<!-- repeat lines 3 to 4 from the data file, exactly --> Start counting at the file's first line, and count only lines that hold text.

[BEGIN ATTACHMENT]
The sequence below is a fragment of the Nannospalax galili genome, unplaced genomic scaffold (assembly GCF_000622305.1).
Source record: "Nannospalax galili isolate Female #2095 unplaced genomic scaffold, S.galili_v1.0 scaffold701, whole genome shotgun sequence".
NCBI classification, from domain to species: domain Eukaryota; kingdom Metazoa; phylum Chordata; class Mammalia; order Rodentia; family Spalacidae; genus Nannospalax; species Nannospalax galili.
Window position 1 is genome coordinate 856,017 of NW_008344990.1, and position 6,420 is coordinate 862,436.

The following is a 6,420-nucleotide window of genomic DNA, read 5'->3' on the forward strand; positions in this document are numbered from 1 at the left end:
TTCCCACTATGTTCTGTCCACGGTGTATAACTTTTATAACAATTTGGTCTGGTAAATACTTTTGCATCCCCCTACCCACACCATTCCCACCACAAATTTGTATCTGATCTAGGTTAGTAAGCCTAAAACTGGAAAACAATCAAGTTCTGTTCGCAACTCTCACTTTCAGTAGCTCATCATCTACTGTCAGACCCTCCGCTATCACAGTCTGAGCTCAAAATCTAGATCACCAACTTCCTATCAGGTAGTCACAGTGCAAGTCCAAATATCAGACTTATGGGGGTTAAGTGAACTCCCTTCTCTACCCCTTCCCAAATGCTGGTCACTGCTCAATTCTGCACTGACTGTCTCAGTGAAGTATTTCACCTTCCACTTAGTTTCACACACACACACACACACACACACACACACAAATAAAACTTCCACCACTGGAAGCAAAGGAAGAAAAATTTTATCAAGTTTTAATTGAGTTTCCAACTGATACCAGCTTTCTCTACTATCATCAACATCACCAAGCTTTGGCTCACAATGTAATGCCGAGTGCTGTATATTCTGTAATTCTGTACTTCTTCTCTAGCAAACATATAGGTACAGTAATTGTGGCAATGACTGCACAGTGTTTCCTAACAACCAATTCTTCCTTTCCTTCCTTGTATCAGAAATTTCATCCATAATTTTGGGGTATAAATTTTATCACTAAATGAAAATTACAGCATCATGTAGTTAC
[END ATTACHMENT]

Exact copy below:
NCBI classification, from domain to species: domain Eukaryota; kingdom Metazoa; phylum Chordata; class Mammalia; order Rodentia; family Spalacidae; genus Nannospalax; species Nannospalax galili.
Window position 1 is genome coordinate 856,017 of NW_008344990.1, and position 6,420 is coordinate 862,436.